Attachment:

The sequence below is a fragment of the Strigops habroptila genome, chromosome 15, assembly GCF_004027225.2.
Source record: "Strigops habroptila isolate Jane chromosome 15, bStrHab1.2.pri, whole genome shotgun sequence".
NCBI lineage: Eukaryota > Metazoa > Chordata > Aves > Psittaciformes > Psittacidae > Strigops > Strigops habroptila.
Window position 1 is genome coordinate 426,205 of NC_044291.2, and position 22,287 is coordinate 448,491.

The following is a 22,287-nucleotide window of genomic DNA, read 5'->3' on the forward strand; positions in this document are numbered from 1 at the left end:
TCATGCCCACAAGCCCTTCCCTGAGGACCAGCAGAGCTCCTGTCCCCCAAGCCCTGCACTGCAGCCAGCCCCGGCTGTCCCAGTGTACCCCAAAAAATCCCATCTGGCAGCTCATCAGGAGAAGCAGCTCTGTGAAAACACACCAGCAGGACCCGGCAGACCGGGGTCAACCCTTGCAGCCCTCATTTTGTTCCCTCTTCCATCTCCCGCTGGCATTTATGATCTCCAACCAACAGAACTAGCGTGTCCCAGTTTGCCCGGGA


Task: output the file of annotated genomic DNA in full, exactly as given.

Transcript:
The sequence below is a fragment of the Strigops habroptila genome, chromosome 15, assembly GCF_004027225.2.
Source record: "Strigops habroptila isolate Jane chromosome 15, bStrHab1.2.pri, whole genome shotgun sequence".
NCBI lineage: Eukaryota > Metazoa > Chordata > Aves > Psittaciformes > Psittacidae > Strigops > Strigops habroptila.
Window position 1 is genome coordinate 426,205 of NC_044291.2, and position 22,287 is coordinate 448,491.

The following is a 22,287-nucleotide window of genomic DNA, read 5'->3' on the forward strand; positions in this document are numbered from 1 at the left end:
TCATGCCCACAAGCCCTTCCCTGAGGACCAGCAGAGCTCCTGTCCCCCAAGCCCTGCACTGCAGCCAGCCCCGGCTGTCCCAGTGTACCCCAAAAAATCCCATCTGGCAGCTCATCAGGAGAAGCAGCTCTGTGAAAACACACCAGCAGGACCCGGCAGACCGGGGTCAACCCTTGCAGCCCTCATTTTGTTCCCTCTTCCATCTCCCGCTGGCATTTATGATCTCCAACCAACAGAACTAGCGTGTCCCAGTTTGCCCGGGA